By the way, Jeff and Mimi’s parents are reviewing the terms of the old agreement later this week. Perhaps it can be made to work after all.

Reference:

Martinez-Vaquero, L. A., Han, T. A., Pereira, L. M., & Lennaerts, T. (2015). Apology and forgiveness evolve to resolve failures in cooperative agreements. Scientific Reports, 5: 10639.  doi:10.1038/srep10639.


 

*By which I mean “come to characterize the behavior of individuals in the population via a cultural learning mechanism that causes individuals to adopt the strategies of their most successful neighbors.”

 

Human Oxytocin Research Gets a Drubbing

There’s a new paper out by Gareth Leng and Mike Ludwig1 that bears the coy title “Intranasal Oxytocin: Myths and Delusions” (get the full text here before it disappears behind a pay wall) that you need to know about if you’re interested in research on the links between oxytocin and human behavior (as I am; see my previous blog entries here, here, and here). Allow me to summarize some highlights, peppered with some of my own (I hope not intemperate) inferences. Caution: There be numbers below, and some back-of-the-envelope arithmetic. If you want to avoid all that, just go to the final paragraph where I quote directly from Gareth and Mike’s summary.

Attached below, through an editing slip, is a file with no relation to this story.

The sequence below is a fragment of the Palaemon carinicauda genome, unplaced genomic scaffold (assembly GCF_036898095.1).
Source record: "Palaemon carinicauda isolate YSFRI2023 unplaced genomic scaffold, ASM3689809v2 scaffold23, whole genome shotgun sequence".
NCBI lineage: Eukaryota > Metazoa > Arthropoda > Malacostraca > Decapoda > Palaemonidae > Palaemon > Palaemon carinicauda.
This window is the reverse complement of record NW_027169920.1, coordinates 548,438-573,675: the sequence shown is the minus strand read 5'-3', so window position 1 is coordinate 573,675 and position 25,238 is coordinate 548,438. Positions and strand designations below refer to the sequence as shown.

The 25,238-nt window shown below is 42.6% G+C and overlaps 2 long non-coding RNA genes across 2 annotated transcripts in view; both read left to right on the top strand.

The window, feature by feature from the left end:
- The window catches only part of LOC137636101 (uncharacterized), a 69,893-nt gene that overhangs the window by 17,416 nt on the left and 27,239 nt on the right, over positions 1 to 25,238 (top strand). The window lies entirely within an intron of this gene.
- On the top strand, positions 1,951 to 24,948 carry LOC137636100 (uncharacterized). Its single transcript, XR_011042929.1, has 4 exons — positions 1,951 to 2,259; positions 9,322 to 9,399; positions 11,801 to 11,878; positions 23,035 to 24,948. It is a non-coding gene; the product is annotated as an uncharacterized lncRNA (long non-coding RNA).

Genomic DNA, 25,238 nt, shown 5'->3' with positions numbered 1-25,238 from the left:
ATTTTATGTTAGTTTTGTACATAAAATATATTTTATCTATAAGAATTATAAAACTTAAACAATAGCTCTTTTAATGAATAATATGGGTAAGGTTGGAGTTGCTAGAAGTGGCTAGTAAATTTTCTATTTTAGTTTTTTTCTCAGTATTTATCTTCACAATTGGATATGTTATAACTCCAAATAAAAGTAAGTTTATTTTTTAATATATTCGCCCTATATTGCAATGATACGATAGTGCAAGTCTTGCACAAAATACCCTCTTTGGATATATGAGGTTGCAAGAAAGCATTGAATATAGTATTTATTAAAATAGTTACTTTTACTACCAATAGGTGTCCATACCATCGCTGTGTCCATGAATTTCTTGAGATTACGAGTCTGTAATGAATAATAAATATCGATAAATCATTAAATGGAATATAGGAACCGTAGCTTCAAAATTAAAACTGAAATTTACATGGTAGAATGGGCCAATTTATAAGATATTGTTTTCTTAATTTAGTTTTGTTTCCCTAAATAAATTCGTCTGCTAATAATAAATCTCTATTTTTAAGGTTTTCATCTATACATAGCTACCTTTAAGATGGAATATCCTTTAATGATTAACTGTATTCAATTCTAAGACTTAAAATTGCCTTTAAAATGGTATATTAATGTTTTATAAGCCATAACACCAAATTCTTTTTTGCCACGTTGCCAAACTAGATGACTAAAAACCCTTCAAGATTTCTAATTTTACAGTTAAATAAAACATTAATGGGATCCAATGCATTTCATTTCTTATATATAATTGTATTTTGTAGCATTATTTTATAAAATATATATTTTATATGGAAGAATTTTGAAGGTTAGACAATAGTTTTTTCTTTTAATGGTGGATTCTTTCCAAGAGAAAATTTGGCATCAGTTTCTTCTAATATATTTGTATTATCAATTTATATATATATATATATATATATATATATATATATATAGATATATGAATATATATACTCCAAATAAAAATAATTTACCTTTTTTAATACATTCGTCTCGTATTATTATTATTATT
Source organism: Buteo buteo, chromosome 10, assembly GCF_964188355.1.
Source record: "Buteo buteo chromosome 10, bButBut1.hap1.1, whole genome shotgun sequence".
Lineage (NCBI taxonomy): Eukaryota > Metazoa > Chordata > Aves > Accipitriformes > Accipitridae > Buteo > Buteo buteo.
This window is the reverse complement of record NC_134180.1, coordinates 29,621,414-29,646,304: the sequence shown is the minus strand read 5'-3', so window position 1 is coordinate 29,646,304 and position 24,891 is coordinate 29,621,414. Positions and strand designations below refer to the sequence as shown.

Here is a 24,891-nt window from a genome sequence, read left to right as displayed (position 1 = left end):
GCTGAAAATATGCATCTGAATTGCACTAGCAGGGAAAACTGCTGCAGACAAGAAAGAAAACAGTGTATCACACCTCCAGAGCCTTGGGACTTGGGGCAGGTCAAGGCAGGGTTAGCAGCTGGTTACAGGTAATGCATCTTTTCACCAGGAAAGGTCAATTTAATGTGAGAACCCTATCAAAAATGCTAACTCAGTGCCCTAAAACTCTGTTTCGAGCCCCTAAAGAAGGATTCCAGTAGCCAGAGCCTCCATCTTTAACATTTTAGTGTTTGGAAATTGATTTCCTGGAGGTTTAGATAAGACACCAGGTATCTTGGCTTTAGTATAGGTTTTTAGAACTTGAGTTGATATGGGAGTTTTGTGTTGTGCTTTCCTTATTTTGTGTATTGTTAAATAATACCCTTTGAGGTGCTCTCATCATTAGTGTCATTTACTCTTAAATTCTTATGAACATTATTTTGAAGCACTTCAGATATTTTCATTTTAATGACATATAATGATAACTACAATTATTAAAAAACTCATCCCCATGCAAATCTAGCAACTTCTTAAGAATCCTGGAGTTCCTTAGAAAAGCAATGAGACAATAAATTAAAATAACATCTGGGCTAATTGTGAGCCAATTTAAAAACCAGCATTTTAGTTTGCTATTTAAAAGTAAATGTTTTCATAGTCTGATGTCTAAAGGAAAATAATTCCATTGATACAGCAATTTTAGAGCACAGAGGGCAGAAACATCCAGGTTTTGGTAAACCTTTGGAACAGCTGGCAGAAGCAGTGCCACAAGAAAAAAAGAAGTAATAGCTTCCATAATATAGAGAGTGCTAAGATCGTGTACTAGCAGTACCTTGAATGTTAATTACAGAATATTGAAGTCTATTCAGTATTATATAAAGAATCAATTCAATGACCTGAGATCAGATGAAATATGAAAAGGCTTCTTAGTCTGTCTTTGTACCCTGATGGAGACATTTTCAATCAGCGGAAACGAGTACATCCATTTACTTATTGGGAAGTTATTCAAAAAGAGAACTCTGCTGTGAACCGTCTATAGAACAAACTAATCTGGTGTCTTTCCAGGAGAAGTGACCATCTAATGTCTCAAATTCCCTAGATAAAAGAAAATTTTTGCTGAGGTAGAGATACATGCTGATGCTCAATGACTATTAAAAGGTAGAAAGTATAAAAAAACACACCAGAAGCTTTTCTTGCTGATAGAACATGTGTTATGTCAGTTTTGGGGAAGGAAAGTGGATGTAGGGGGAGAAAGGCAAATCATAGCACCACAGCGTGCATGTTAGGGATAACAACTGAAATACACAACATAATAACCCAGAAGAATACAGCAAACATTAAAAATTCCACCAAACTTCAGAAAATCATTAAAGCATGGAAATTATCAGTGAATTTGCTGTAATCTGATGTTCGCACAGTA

brain-OTFig 1. It’s complicated.

  1. In the brain, it’s the hypothalamus that makes OT, but it’s the pituitary that stores and distributes it to the periphery. I think those two facts are pretty commonly known, but here’s a fact I didn’t know: At any given point in time, the human pituitary gland contains about 14 International Units (IU) of OT (which is about 28 micrograms). So when you read that a researcher has administered 18 or 24IU of oxytocin intranasally as part of a behavioral experiment, bear in mind that they have dumped more than an entire pituitary gland’s worth of OT into the body.
  2. To me, that seems like a lot of extra OT to be floating around out there without us knowing completely what its unintended effects might be. Most scientists who conduct behavioral work on OT with humans think and of course hope that this big payload of OT is benign, and to be clear, I know of no evidence that it is not benign. Even so, research on the use of OT for labor augmentation has found that labor can be stimulated with as little as 3.2 IU of intranasal OT during childbirth by virtue of its effects on the uterus. This is saying a lot about OT’s potential to influence the body’s peripheral tissues because that OT has to overcome the very high levels of oxytocinase (the enzyme that breaks up OT) that circulate during pregnancy. It of course bears repeating that behavioral scientists typically use 24 IU to study behavior, and 24 > 3.2.2